Biocidal efficacy of copper alloys against pathogenic enterococci involves degradation of genomic and plasmid DNAs


Warnes, S.L., Gree, S.M., Michels, H.T. and Keevil, C.W. (2010) Biocidal efficacy of copper alloys against pathogenic enterococci involves degradation of genomic and plasmid DNAs. Applied and Environmental Microbiology, 76, (16), 5390-5401. (doi:10.1128/AEM.03050-09). (PMID:20581191).

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Description/Abstract

The increasing incidence of nosocomial infections caused by glycopeptide-resistant enterococci is a global concern. Enterococcal species are also difficult to eradicate with existing cleaning regimens; they can survive for long periods on surfaces, thus contributing to cases of reinfection and spread of antibiotic-resistant strains. We have investigated the potential use of copper alloys as bactericidal surfaces. Clinical isolates of vancomycin-resistant Enterococcus faecalis and Enterococcus faecium were inoculated onto copper alloy and stainless steel surfaces. Samples were assessed for the presence of viable cells by conventional culture, detection of actively respiring cells, and assessment of cell membrane integrity. Both species survived for up to several weeks on stainless steel. However, no viable cells were detected on any alloys following exposure for 1 h at an inoculum concentration of ≤104 CFU/cm2. Analysis of genomic and plasmid DNA from bacterial cells recovered from metal surfaces indicates substantial disintegration of the DNA following exposure to copper surfaces that is not evident in cells recovered from stainless steel. The DNA fragmentation is so extensive, and coupled with the rapid cell death which occurs on copper surfaces, that it suggests that mutation is less likely to occur. It is therefore highly unlikely that genetic information can be transferred to receptive organisms recontaminating the same area. A combination of effective cleaning regimens and contact surfaces containing copper could be useful not only to prevent the spread of viable pathogenic enterococci but also to mitigate against the occurrence of potential resistance to copper, biocides, or antibiotics and the spread of genetic determinants of resistance to other species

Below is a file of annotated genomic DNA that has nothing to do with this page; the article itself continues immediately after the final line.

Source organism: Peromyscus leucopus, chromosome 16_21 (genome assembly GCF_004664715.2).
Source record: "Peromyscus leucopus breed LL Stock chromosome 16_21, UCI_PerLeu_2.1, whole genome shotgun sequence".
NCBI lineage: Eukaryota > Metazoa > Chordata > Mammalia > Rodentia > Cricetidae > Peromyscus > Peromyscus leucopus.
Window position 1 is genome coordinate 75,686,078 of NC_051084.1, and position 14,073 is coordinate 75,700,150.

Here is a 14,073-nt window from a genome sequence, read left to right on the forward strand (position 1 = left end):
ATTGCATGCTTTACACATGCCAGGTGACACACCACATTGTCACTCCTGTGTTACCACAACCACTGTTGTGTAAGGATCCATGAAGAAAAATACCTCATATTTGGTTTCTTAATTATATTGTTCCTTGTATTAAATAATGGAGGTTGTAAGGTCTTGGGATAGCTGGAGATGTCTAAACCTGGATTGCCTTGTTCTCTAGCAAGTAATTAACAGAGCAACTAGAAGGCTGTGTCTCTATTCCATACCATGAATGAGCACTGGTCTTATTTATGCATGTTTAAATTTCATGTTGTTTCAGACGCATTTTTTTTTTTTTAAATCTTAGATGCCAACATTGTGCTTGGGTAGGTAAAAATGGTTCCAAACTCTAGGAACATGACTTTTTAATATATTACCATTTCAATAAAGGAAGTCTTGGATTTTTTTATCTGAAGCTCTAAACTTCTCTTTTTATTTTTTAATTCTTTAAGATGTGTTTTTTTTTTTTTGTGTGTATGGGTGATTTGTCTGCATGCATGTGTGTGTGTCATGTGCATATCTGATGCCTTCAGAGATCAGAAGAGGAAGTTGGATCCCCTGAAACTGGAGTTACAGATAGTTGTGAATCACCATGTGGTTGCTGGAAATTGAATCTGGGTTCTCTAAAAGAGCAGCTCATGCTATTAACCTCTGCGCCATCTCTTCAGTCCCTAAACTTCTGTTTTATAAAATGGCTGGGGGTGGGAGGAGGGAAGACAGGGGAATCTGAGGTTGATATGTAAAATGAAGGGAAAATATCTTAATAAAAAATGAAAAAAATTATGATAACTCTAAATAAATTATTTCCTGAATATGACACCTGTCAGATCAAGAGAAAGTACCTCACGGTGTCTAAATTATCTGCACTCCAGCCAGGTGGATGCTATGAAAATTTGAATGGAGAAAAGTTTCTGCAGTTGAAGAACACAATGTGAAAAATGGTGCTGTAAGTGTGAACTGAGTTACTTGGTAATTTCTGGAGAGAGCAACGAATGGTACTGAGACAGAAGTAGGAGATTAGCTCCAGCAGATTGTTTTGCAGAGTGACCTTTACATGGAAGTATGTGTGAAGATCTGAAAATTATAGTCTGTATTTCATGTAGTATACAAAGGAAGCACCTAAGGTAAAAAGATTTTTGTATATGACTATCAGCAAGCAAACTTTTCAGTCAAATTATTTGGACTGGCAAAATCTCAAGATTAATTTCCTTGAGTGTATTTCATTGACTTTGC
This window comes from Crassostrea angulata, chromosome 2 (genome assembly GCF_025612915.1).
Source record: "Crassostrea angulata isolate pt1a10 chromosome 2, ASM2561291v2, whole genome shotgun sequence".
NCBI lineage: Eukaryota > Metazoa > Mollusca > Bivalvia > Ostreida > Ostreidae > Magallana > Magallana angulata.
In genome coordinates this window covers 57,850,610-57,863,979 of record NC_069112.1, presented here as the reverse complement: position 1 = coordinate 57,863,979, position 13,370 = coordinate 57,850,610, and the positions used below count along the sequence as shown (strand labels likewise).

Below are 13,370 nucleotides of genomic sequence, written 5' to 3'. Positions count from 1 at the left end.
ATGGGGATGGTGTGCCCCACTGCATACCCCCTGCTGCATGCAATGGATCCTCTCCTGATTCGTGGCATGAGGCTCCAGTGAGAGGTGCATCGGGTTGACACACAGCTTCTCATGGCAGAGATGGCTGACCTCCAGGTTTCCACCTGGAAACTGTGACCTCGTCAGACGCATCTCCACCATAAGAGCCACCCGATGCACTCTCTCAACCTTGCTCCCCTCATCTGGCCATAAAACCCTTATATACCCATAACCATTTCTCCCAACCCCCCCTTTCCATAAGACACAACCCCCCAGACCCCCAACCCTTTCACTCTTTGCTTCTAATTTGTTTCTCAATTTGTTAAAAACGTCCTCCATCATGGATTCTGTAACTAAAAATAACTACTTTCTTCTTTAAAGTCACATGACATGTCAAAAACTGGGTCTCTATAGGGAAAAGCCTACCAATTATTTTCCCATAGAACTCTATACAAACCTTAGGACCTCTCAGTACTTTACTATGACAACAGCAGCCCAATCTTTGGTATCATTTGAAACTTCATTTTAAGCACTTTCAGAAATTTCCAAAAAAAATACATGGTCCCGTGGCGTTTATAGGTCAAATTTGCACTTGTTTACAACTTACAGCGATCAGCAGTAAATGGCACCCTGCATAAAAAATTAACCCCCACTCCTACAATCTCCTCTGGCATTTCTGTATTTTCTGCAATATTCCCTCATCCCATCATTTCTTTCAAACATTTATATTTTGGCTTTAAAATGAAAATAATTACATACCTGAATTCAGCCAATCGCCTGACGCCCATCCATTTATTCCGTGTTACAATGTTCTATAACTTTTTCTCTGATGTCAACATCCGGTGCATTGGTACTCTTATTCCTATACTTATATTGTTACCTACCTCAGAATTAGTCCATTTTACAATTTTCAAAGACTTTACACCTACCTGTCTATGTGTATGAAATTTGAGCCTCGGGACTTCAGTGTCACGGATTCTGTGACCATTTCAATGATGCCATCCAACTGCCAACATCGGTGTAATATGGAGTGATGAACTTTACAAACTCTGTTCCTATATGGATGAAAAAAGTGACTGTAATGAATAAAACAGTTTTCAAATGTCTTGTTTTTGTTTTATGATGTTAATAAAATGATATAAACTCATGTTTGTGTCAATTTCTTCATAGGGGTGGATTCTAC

Item Type: Article
ISSNs: 0099-2240 (print)
Subjects: Q Science > QR Microbiology
Divisions: Faculty of Health Sciences
Faculty of Natural and Environmental Sciences > Biological Sciences
ePrint ID: 209301
Date Deposited: 27 Jan 2012 14:34
Last Modified: 27 Mar 2014 19:50
URI: http://eprints.soton.ac.uk/id/eprint/209301

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